ERBIL, Iraq – Even short-term projects can offer tools that help uprooted families reshape their own futures.
In the Kurdistan Region of Iraq, a three-month sewing project supported by Mennonite Central Committee (MCC) gave Syrian refugees an intensive introduction to sewing Kurdish styles of traditional clothing, as well as children’s clothes and pajamas.
At the end of the training, which MCC supported through partners Rozhawa Women's Council (RWC) and the Iraqi Kurdistan NGO Network (IKNN), each of the 20 participants received a sewing machine, fabric, needles, scissors and other items they can use to sew for themselves or to make items to sell.
(MCC Photo/Matthew Swatsky)
Iman, who fled from Syria with her husband and six children, ages 5 to 24, was accustomed to sewing for herself and her children in Syria and is looking forward to beginning to sew for neighbors and relatives.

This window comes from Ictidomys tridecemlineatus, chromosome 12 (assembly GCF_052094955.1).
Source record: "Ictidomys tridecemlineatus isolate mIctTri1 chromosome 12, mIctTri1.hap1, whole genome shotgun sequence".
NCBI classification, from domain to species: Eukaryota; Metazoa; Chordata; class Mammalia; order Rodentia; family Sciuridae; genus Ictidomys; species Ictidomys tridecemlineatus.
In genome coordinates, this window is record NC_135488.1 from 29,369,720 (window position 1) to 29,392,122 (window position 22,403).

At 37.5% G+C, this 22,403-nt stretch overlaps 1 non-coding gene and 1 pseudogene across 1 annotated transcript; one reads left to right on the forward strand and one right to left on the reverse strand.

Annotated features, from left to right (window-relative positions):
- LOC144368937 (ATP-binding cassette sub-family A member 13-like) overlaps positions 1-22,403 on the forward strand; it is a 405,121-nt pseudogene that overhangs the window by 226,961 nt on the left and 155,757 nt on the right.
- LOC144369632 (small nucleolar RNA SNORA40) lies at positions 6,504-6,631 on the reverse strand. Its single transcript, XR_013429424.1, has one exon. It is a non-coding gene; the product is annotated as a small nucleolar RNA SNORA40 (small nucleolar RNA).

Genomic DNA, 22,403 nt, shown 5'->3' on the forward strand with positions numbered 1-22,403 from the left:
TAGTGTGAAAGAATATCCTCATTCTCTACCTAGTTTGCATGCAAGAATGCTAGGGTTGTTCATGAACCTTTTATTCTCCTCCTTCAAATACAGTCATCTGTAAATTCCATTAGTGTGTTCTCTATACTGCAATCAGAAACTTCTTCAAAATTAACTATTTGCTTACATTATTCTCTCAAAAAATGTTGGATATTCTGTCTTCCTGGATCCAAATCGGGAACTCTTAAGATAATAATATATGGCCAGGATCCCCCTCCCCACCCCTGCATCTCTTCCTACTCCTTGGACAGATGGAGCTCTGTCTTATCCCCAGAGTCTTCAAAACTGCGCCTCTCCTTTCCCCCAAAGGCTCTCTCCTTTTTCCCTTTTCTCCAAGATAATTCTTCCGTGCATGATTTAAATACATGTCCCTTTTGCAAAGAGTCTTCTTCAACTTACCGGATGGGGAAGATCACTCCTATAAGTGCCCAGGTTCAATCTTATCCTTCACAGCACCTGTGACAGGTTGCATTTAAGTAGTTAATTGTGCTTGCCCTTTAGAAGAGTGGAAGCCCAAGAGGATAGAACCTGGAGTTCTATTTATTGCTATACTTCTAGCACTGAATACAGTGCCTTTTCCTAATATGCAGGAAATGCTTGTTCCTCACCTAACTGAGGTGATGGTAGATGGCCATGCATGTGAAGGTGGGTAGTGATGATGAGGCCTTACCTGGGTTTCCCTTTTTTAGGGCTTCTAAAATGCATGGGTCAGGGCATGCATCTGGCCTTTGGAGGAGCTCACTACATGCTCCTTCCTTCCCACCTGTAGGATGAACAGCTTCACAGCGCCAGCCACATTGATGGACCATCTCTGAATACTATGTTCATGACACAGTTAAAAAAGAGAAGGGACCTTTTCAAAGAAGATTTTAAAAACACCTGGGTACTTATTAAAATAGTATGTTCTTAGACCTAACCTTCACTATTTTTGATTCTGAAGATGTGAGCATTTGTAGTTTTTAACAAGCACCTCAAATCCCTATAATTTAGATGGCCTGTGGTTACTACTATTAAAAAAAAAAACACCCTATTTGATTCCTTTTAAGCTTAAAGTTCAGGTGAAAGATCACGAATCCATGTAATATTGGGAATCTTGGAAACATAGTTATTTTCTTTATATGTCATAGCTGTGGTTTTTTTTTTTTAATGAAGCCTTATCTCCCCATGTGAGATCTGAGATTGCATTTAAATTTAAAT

“I can say now that I have good skills,” Iman noted. “Some say we are too old for this training, but no, I am always ready for new skills, new training.” (The last names of Iman and other refugees in this story are not used for security reasons.)
For Hasrat, another participant, sewing provides a welcome way to generate income from her house. “I can do my daily job at home, preparing food, and I can work as well,” the 43-year-old said.
In Syria, she contributed to the household income by sewing items for neighbors and relatives. But like other women in the training, her manual sewing machine was left behind as she fled.
And the opportunity to earn became even more important in Iraq because her husband who had a job in the construction industry in Syria now relies on selling used clothing from a small stand on the street.
It’s a theme echoed by other women in the training. “My main reason was to help my husband,” Wilsha said. “Finding a job was very difficult for us. I hope this will be an extra income, some help to my family.”